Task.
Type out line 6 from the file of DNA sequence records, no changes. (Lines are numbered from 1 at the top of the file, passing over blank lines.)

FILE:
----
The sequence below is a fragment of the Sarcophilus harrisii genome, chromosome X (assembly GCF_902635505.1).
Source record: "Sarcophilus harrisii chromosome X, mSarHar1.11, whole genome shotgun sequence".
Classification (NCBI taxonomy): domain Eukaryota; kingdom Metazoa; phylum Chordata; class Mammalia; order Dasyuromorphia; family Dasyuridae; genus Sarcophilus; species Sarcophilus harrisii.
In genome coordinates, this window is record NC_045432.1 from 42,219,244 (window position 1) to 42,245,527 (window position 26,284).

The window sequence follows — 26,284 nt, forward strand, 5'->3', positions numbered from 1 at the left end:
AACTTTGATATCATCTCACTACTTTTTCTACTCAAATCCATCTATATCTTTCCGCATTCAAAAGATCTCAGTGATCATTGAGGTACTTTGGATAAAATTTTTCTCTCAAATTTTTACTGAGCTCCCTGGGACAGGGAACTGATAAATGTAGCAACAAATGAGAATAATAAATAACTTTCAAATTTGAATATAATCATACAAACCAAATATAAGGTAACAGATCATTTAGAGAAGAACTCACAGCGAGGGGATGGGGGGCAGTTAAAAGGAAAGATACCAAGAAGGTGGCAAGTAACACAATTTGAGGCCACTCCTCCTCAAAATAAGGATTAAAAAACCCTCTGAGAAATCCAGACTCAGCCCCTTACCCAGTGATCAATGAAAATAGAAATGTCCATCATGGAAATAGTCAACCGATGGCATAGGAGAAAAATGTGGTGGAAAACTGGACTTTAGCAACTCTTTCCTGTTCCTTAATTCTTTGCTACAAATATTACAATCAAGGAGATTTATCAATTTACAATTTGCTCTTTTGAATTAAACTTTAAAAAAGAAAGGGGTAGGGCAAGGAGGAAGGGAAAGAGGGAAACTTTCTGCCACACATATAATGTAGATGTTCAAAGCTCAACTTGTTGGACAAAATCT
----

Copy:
AACTTTGATATCATCTCACTACTTTTTCTACTCAAATCCATCTATATCTTTCCGCATTCAAAAGATCTCAGTGATCATTGAGGTACTTTGGATAAAATTTTTCTCTCAAATTTTTACTGAGCTCCCTGGGACAGGGAACTGATAAATGTAGCAACAAATGAGAATAATAAATAACTTTCAAATTTGAATATAATCATACAAACCAAATATAAGGTAACAGATCATTTAGAGAAGAACTCACAGCGAGGGGATGGGGGGCAGTTAAAAGGAAAGATACCAAGAAGGTGGCAAGTAACACAATTTGAGGCCACTCCTCCTCAAAATAAGGATTAAAAAACCCTCTGAGAAATCCAGACTCAGCCCCTTACCCAGTGATCAATGAAAATAGAAATGTCCATCATGGAAATAGTCAACCGATGGCATAGGAGAAAAATGTGGTGGAAAACTGGACTTTAGCAACTCTTTCCTGTTCCTTAATTCTTTGCTACAAATATTACAATCAAGGAGATTTATCAATTTACAATTTGCTCTTTTGAATTAAACTTTAAAAAAGAAAGGGGTAGGGCAAGGAGGAAGGGAAAGAGGGAAACTTTCTGCCACACATATAATGTAGATGTTCAAAGCTCAACTTGTTGGACAAAATCT